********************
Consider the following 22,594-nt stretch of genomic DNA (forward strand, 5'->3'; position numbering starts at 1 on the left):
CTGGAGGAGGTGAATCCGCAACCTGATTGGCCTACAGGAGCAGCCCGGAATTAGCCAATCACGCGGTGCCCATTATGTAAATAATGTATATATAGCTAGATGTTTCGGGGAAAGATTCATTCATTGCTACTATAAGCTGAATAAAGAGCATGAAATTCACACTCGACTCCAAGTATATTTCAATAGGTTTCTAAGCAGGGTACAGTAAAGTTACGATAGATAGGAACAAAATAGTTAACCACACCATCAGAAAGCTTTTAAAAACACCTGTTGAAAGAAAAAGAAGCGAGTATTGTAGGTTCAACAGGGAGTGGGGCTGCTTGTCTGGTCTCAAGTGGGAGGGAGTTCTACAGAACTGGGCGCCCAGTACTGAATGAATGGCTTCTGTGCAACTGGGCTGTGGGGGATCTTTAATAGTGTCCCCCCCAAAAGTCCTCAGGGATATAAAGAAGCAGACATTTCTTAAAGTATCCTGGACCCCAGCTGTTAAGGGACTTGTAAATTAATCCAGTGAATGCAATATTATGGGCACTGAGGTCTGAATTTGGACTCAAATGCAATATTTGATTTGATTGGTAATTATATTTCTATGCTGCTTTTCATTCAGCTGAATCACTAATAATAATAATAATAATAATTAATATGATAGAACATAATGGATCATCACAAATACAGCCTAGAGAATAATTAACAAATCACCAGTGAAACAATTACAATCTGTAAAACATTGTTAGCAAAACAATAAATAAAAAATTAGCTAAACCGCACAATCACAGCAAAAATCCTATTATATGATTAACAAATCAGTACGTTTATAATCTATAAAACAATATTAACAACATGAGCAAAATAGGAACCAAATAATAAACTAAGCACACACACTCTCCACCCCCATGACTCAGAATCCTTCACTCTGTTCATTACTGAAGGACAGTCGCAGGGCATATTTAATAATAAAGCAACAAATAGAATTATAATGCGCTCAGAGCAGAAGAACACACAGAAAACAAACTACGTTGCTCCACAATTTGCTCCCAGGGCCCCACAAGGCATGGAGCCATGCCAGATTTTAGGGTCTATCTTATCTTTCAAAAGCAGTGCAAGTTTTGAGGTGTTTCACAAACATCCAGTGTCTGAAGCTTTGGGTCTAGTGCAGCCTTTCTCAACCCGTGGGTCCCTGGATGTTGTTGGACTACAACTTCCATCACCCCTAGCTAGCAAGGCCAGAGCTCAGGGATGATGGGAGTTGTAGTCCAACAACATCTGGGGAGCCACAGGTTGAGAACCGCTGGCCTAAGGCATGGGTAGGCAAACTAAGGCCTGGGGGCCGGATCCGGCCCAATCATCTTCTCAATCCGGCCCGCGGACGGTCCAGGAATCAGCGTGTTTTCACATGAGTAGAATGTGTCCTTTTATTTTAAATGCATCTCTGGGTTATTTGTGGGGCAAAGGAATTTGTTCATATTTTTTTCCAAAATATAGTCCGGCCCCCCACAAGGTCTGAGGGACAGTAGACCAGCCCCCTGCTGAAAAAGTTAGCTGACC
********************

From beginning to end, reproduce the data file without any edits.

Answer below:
Consider the following 22,594-nt stretch of genomic DNA (forward strand, 5'->3'; position numbering starts at 1 on the left):
CTGGAGGAGGTGAATCCGCAACCTGATTGGCCTACAGGAGCAGCCCGGAATTAGCCAATCACGCGGTGCCCATTATGTAAATAATGTATATATAGCTAGATGTTTCGGGGAAAGATTCATTCATTGCTACTATAAGCTGAATAAAGAGCATGAAATTCACACTCGACTCCAAGTATATTTCAATAGGTTTCTAAGCAGGGTACAGTAAAGTTACGATAGATAGGAACAAAATAGTTAACCACACCATCAGAAAGCTTTTAAAAACACCTGTTGAAAGAAAAAGAAGCGAGTATTGTAGGTTCAACAGGGAGTGGGGCTGCTTGTCTGGTCTCAAGTGGGAGGGAGTTCTACAGAACTGGGCGCCCAGTACTGAATGAATGGCTTCTGTGCAACTGGGCTGTGGGGGATCTTTAATAGTGTCCCCCCCAAAAGTCCTCAGGGATATAAAGAAGCAGACATTTCTTAAAGTATCCTGGACCCCAGCTGTTAAGGGACTTGTAAATTAATCCAGTGAATGCAATATTATGGGCACTGAGGTCTGAATTTGGACTCAAATGCAATATTTGATTTGATTGGTAATTATATTTCTATGCTGCTTTTCATTCAGCTGAATCACTAATAATAATAATAATAATAATTAATATGATAGAACATAATGGATCATCACAAATACAGCCTAGAGAATAATTAACAAATCACCAGTGAAACAATTACAATCTGTAAAACATTGTTAGCAAAACAATAAATAAAAAATTAGCTAAACCGCACAATCACAGCAAAAATCCTATTATATGATTAACAAATCAGTACGTTTATAATCTATAAAACAATATTAACAACATGAGCAAAATAGGAACCAAATAATAAACTAAGCACACACACTCTCCACCCCCATGACTCAGAATCCTTCACTCTGTTCATTACTGAAGGACAGTCGCAGGGCATATTTAATAATAAAGCAACAAATAGAATTATAATGCGCTCAGAGCAGAAGAACACACAGAAAACAAACTACGTTGCTCCACAATTTGCTCCCAGGGCCCCACAAGGCATGGAGCCATGCCAGATTTTAGGGTCTATCTTATCTTTCAAAAGCAGTGCAAGTTTTGAGGTGTTTCACAAACATCCAGTGTCTGAAGCTTTGGGTCTAGTGCAGCCTTTCTCAACCCGTGGGTCCCTGGATGTTGTTGGACTACAACTTCCATCACCCCTAGCTAGCAAGGCCAGAGCTCAGGGATGATGGGAGTTGTAGTCCAACAACATCTGGGGAGCCACAGGTTGAGAACCGCTGGCCTAAGGCATGGGTAGGCAAACTAAGGCCTGGGGGCCGGATCCGGCCCAATCATCTTCTCAATCCGGCCCGCGGACGGTCCAGGAATCAGCGTGTTTTCACATGAGTAGAATGTGTCCTTTTATTTTAAATGCATCTCTGGGTTATTTGTGGGGCAAAGGAATTTGTTCATATTTTTTTCCAAAATATAGTCCGGCCCCCCACAAGGTCTGAGGGACAGTAGACCAGCCCCCTGCTGAAAAAGTTAGCTGACC